ARLINGTON -- Only two outs away from another masterpiece Tuesday, one pitch sent Rangers rookie right-hander Chi Chi Gonzalez walking back to the dugout with the score tied in what eventually became a 3-2 Rangers' win against the Dodgers.
On Gonzalez's only real mistake of the night, Justin Turner took an inside fastball into the left-field stands, silencing for a moment the burgeoning talk of ChiChiMania and putting the game in jeopardy.
Gonzalez was supposed to throw a two-seamer that would move inside, but it stayed straight, and Turner took advantage.
"The whole game was emotion," Gonzalez said. "It was fun, rolling through the innings. … The low was the home run. We were pounding everybody inside the whole game, just waiting for who was going to make the adjustment, and he made it."
Luckily for Gonzalez, Rangers closer Shawn Tolleson worked out of a jam to keep things intact. And in the bottom of the ninth, Robinson Chirinos -- Gonzalez's battery mate -- sent the emotional roller coaster on a return trip upward with a walk-off home run.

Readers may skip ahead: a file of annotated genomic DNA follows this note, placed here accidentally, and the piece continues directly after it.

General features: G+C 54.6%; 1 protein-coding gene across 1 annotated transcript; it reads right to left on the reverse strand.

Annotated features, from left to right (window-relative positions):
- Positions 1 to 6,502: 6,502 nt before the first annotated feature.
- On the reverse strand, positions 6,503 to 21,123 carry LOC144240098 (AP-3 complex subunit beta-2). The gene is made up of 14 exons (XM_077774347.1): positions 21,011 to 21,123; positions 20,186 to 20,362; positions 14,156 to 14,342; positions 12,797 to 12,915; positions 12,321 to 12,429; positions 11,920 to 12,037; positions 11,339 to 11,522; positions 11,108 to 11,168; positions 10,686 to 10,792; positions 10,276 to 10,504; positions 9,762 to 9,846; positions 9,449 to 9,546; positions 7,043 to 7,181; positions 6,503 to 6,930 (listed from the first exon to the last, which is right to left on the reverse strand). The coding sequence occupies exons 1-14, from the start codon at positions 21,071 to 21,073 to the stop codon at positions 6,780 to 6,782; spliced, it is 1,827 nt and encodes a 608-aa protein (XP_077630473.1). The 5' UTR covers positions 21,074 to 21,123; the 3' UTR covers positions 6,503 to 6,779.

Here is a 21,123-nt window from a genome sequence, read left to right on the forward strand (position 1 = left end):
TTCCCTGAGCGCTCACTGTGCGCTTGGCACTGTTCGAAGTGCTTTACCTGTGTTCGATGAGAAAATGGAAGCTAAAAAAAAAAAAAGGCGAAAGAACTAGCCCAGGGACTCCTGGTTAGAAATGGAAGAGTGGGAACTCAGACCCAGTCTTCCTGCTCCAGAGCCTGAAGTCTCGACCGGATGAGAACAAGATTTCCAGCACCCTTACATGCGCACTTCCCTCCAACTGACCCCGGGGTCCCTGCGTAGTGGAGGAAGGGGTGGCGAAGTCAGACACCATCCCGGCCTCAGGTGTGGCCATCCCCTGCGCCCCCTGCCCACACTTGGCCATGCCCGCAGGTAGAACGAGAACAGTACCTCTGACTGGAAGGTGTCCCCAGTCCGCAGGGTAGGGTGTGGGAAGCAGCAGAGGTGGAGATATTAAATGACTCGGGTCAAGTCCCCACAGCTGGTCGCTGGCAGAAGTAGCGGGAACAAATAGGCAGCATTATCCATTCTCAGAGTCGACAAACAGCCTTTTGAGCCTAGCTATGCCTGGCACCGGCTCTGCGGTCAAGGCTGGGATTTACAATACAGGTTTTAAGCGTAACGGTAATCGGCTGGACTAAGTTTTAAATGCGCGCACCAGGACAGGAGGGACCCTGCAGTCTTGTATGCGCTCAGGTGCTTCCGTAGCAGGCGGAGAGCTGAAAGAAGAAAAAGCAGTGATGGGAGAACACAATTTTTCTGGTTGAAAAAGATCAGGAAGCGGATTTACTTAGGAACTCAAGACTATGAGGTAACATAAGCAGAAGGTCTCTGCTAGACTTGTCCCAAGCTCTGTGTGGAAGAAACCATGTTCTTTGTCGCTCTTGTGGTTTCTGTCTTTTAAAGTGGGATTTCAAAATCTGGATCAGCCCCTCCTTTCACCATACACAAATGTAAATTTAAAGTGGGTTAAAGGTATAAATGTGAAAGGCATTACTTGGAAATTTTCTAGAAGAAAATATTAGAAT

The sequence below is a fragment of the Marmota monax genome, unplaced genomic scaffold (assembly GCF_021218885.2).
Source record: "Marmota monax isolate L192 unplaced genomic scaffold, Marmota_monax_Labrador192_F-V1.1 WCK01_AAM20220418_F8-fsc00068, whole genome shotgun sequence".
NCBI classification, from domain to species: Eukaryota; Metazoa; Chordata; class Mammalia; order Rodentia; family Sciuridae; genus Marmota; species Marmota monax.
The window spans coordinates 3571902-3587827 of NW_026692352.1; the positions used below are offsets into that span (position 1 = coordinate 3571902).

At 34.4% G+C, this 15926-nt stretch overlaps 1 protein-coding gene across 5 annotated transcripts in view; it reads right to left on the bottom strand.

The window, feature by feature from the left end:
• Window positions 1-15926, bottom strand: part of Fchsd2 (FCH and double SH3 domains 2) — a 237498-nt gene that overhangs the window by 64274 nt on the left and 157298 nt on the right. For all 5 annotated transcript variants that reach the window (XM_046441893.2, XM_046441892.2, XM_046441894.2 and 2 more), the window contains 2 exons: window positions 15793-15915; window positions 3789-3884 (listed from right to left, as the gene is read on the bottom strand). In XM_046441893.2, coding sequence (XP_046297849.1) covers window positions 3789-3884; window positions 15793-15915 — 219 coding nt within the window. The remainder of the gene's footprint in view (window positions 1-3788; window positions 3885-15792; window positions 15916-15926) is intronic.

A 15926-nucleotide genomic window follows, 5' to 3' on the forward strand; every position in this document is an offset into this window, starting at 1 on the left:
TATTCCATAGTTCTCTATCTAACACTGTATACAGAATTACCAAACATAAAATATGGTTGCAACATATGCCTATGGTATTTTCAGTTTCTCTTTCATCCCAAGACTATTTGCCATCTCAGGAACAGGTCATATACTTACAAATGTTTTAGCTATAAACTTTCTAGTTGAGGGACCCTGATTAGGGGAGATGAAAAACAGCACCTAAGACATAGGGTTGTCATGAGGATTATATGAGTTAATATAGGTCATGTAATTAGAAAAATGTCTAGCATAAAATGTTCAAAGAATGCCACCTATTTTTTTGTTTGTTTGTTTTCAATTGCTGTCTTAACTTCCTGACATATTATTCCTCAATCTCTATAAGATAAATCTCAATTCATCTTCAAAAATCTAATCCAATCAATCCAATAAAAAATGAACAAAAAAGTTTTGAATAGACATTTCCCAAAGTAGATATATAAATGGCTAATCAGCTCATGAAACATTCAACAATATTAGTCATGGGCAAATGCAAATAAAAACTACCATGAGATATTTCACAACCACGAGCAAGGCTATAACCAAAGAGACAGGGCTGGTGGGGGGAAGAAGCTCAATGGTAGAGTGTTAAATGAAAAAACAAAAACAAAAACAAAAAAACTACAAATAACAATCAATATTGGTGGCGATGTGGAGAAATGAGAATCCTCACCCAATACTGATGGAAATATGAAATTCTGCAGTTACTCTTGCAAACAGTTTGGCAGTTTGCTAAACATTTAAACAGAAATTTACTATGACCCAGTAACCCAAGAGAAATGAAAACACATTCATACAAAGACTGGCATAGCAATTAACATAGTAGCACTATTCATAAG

Gonzalez's outing -- only the fourth of his career -- didn't end up being so picturesque, but it was still impressive to say the least.
He went 8 1/3 innings, allowing only the two runs on five hits.
He did all this on 105 pitches and only needed two strikeouts to dominate a Los Angeles lineup that entered the game leading the National League in home runs, RBIs, on-base percentage, slugging percentage, OPS and extra-base hits.
"Very mature outing," Rangers manager Jeff Banister said. "He was on the attack all night long, a lot of early contact outs, seemed to have a lot of movement on all pitches, split the plate in half, had some really good hitters taking some not-so-good swings."
Through four Major League starts, Gonzalez a 0.90 ERA. He is the first Ranger to allow two runs or fewer in each of his first four career starts since Darren Oliver in 1995. He also extended Texas' streak of quality starts to 12.
Gonzalez has already built a high degree of confidence from Banister and pitching coach Mike Maddux, as evidenced by the decision to leave him in the game in the ninth after he had walked Howie Kendrick.
This instance didn't work out exactly as planned, but after another sterling performance, the confidence keeps climbing.
"It's building with every outing, really," Banister said. "It's one of those things where you watch the composure, you watch the type of pitches, and you watch him attack the strike zone and getting early contact outs -- it's high confidence."
Cody Stavenhagen is an associate reporter for MLB.com. This story was not subject to the approval of Major League Baseball or its clubs.